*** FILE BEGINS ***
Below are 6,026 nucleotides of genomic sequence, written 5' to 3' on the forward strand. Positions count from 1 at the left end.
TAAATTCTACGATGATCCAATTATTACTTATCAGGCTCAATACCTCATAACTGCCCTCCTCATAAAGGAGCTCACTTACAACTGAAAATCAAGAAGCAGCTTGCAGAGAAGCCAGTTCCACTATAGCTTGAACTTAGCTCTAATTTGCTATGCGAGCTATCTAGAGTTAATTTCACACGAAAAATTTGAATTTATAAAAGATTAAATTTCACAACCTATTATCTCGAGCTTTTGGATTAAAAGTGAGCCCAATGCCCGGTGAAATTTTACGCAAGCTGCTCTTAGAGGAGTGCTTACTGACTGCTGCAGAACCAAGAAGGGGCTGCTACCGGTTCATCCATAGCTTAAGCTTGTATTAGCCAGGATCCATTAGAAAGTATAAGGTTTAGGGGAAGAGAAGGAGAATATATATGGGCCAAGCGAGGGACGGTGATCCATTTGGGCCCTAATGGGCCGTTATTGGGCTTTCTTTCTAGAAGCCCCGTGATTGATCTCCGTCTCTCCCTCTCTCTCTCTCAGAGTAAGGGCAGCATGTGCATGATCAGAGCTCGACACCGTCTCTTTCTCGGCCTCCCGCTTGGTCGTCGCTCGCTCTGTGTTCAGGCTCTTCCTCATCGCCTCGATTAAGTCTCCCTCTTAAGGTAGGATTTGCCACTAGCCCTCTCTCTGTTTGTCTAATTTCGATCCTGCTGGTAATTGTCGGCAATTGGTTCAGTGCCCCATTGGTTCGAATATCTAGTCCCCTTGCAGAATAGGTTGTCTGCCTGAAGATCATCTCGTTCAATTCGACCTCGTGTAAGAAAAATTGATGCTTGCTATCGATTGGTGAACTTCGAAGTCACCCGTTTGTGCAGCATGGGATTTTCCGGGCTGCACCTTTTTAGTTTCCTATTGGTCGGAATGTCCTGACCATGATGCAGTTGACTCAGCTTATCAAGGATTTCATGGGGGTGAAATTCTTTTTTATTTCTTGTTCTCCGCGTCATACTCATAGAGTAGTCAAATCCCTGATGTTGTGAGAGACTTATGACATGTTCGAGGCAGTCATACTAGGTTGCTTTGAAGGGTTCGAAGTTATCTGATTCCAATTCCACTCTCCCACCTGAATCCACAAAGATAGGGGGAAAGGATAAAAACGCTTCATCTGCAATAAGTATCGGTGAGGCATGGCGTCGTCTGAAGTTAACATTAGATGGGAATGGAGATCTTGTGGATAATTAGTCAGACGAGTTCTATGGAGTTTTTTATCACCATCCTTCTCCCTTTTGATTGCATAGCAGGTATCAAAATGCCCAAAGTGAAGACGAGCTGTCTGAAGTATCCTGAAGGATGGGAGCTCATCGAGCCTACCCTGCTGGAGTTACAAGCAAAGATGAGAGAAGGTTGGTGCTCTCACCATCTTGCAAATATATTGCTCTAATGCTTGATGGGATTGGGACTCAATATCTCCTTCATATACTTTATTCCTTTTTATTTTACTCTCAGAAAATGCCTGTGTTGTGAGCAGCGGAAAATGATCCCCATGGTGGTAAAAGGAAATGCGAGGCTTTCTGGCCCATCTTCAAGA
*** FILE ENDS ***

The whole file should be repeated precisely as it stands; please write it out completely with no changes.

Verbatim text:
Below are 6,026 nucleotides of genomic sequence, written 5' to 3' on the forward strand. Positions count from 1 at the left end.
TAAATTCTACGATGATCCAATTATTACTTATCAGGCTCAATACCTCATAACTGCCCTCCTCATAAAGGAGCTCACTTACAACTGAAAATCAAGAAGCAGCTTGCAGAGAAGCCAGTTCCACTATAGCTTGAACTTAGCTCTAATTTGCTATGCGAGCTATCTAGAGTTAATTTCACACGAAAAATTTGAATTTATAAAAGATTAAATTTCACAACCTATTATCTCGAGCTTTTGGATTAAAAGTGAGCCCAATGCCCGGTGAAATTTTACGCAAGCTGCTCTTAGAGGAGTGCTTACTGACTGCTGCAGAACCAAGAAGGGGCTGCTACCGGTTCATCCATAGCTTAAGCTTGTATTAGCCAGGATCCATTAGAAAGTATAAGGTTTAGGGGAAGAGAAGGAGAATATATATGGGCCAAGCGAGGGACGGTGATCCATTTGGGCCCTAATGGGCCGTTATTGGGCTTTCTTTCTAGAAGCCCCGTGATTGATCTCCGTCTCTCCCTCTCTCTCTCTCAGAGTAAGGGCAGCATGTGCATGATCAGAGCTCGACACCGTCTCTTTCTCGGCCTCCCGCTTGGTCGTCGCTCGCTCTGTGTTCAGGCTCTTCCTCATCGCCTCGATTAAGTCTCCCTCTTAAGGTAGGATTTGCCACTAGCCCTCTCTCTGTTTGTCTAATTTCGATCCTGCTGGTAATTGTCGGCAATTGGTTCAGTGCCCCATTGGTTCGAATATCTAGTCCCCTTGCAGAATAGGTTGTCTGCCTGAAGATCATCTCGTTCAATTCGACCTCGTGTAAGAAAAATTGATGCTTGCTATCGATTGGTGAACTTCGAAGTCACCCGTTTGTGCAGCATGGGATTTTCCGGGCTGCACCTTTTTAGTTTCCTATTGGTCGGAATGTCCTGACCATGATGCAGTTGACTCAGCTTATCAAGGATTTCATGGGGGTGAAATTCTTTTTTATTTCTTGTTCTCCGCGTCATACTCATAGAGTAGTCAAATCCCTGATGTTGTGAGAGACTTATGACATGTTCGAGGCAGTCATACTAGGTTGCTTTGAAGGGTTCGAAGTTATCTGATTCCAATTCCACTCTCCCACCTGAATCCACAAAGATAGGGGGAAAGGATAAAAACGCTTCATCTGCAATAAGTATCGGTGAGGCATGGCGTCGTCTGAAGTTAACATTAGATGGGAATGGAGATCTTGTGGATAATTAGTCAGACGAGTTCTATGGAGTTTTTTATCACCATCCTTCTCCCTTTTGATTGCATAGCAGGTATCAAAATGCCCAAAGTGAAGACGAGCTGTCTGAAGTATCCTGAAGGATGGGAGCTCATCGAGCCTACCCTGCTGGAGTTACAAGCAAAGATGAGAGAAGGTTGGTGCTCTCACCATCTTGCAAATATATTGCTCTAATGCTTGATGGGATTGGGACTCAATATCTCCTTCATATACTTTATTCCTTTTTATTTTACTCTCAGAAAATGCCTGTGTTGTGAGCAGCGGAAAATGATCCCCATGGTGGTAAAAGGAAATGCGAGGCTTTCTGGCCCATCTTCAAGA